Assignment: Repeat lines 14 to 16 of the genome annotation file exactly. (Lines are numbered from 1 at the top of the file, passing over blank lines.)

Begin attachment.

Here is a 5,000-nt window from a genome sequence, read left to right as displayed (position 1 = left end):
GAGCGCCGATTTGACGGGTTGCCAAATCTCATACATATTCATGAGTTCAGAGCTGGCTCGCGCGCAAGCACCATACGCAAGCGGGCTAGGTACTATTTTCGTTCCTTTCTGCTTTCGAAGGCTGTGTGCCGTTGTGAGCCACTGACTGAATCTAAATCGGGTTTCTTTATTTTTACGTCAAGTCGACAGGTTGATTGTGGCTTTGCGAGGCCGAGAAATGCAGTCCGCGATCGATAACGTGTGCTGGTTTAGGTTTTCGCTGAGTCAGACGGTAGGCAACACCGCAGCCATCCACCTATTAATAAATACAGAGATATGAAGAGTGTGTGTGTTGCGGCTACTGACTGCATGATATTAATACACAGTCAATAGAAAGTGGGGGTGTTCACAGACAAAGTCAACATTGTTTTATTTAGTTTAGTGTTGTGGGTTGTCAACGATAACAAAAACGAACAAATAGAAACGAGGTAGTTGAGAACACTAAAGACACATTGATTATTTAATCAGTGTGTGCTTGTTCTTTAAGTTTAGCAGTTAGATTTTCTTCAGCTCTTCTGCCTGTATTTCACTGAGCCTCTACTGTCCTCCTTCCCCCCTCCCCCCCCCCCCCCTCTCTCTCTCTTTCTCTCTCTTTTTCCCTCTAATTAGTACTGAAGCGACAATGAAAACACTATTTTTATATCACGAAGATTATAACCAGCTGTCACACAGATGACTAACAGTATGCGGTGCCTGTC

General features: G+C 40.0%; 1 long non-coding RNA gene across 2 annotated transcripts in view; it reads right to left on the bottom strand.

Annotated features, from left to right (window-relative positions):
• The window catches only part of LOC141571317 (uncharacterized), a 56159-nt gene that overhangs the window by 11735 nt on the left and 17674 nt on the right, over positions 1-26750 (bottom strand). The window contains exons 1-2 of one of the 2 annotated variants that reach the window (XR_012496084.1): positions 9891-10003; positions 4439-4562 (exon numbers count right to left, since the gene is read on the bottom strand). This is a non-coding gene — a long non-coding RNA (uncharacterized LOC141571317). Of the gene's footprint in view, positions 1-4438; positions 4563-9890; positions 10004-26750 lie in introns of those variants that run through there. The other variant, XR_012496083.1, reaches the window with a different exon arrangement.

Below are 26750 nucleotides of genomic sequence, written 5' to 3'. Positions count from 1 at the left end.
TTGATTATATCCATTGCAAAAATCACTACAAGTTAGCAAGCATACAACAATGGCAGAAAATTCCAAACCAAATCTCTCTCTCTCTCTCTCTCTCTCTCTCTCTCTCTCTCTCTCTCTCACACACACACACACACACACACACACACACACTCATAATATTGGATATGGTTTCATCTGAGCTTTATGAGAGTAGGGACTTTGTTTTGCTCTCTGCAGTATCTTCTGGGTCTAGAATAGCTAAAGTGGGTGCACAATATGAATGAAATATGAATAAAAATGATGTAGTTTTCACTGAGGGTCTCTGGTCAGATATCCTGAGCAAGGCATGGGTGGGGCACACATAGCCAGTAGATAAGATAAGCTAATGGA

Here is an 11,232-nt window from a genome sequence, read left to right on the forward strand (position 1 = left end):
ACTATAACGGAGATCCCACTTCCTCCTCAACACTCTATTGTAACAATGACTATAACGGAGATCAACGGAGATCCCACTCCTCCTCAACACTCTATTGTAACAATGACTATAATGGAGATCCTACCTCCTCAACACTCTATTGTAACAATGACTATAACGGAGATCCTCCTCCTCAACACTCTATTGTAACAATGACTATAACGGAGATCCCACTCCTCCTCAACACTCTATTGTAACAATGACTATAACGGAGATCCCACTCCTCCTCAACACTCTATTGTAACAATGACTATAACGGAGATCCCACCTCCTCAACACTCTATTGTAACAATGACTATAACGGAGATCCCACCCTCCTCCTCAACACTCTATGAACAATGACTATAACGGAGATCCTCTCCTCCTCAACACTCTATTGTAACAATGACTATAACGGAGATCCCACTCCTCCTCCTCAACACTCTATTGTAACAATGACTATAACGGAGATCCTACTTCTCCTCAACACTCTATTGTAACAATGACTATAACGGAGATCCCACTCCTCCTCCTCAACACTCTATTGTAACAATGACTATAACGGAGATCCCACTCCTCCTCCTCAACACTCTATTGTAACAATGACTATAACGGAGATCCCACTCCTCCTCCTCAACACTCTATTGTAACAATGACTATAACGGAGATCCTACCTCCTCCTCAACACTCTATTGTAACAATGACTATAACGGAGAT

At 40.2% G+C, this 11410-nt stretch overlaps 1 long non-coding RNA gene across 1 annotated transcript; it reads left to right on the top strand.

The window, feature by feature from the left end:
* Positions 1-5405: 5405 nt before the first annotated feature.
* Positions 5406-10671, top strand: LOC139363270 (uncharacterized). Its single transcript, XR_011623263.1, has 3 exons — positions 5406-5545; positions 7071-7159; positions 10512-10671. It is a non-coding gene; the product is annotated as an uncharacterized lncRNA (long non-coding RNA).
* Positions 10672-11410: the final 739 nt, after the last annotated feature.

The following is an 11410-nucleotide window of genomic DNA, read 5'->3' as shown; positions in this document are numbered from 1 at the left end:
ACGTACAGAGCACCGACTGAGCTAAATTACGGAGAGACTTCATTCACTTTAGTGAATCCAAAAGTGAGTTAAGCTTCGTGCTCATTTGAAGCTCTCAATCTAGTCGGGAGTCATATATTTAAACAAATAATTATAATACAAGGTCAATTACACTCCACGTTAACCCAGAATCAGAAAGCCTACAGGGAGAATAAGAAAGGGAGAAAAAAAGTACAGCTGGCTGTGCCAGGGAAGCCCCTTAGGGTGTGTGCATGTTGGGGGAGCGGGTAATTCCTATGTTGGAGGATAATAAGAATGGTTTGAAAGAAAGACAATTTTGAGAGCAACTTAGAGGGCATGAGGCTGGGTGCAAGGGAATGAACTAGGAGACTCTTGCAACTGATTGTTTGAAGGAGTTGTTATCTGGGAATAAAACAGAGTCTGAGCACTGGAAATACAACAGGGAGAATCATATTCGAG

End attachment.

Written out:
* Positions 10672-11410: the final 739 nt, after the last annotated feature.

The following is an 11410-nucleotide window of genomic DNA, read 5'->3' as shown; positions in this document are numbered from 1 at the left end:
ACGTACAGAGCACCGACTGAGCTAAATTACGGAGAGACTTCATTCACTTTAGTGAATCCAAAAGTGAGTTAAGCTTCGTGCTCATTTGAAGCTCTCAATCTAGTCGGGAGTCATATATTTAAACAAATAATTATAATACAAGGTCAATTACACTCCACGTTAACCCAGAATCAGAAAGCCTACAGGGAGAATAAGAAAGGGAGAAAAAAAGTACAGCTGGCTGTGCCAGGGAAGCCCCTTAGGGTGTGTGCATGTTGGGGGAGCGGGTAATTCCTATGTTGGAGGATAATAAGAATGGTTTGAAAGAAAGACAATTTTGAGAGCAACTTAGAGGGCATGAGGCTGGGTGCAAGGGAATGAACTAGGAGACTCTTGCAACTGATTGTTTGAAGGAGTTGTTATCTGGGAATAAAACAGAGTCTGAGCACTGGAAATACAACAGGGAGAATCATATTCGAG